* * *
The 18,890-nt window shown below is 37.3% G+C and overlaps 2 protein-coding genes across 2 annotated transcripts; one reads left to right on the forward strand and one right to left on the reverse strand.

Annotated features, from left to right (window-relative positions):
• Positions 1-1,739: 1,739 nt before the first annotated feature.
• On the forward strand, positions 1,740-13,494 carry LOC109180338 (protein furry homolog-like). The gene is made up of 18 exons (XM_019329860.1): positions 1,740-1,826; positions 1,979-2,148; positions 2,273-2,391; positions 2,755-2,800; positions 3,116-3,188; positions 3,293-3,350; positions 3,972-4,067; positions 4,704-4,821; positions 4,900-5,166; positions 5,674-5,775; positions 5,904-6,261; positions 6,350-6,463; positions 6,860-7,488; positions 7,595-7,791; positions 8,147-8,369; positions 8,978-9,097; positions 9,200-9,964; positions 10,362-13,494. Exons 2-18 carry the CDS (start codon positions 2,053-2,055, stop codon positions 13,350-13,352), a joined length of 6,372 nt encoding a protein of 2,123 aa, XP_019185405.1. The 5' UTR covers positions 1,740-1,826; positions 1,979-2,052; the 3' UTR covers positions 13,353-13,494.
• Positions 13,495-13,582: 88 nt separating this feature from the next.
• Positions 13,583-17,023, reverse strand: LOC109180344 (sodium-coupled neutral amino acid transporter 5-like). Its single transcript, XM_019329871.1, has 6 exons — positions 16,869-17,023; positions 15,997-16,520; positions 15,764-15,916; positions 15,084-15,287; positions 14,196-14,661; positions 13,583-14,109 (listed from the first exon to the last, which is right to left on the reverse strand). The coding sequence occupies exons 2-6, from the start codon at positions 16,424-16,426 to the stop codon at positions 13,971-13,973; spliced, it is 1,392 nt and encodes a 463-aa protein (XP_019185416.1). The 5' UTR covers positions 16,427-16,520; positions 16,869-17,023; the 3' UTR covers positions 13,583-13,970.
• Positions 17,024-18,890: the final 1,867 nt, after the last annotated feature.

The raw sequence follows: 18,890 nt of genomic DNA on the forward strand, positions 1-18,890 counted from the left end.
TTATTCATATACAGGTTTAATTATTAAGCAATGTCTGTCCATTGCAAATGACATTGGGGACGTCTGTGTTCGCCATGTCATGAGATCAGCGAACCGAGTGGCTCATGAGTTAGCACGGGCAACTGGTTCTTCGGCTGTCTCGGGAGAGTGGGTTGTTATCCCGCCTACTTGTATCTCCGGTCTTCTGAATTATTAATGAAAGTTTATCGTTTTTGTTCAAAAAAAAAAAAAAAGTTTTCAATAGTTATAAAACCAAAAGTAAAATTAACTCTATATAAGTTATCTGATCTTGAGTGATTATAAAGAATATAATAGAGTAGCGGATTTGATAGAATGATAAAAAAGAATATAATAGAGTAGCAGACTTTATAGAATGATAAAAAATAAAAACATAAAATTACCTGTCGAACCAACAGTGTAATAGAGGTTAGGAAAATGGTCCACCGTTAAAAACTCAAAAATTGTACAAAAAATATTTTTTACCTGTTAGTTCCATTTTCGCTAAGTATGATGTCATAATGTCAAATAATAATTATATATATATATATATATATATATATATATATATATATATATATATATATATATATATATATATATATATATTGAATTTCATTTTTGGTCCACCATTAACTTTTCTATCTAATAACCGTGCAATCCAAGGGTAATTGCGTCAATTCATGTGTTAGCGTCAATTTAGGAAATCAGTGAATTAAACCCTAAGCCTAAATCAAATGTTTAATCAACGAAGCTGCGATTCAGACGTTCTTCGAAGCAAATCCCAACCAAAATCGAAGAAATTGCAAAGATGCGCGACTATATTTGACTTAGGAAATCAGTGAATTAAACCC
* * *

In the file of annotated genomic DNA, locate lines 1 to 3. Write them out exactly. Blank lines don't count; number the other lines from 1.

The 18,890-nt window shown below is 37.3% G+C and overlaps 2 protein-coding genes across 2 annotated transcripts; one reads left to right on the forward strand and one right to left on the reverse strand.

Annotated features, from left to right (window-relative positions):
• Positions 1-1,739: 1,739 nt before the first annotated feature.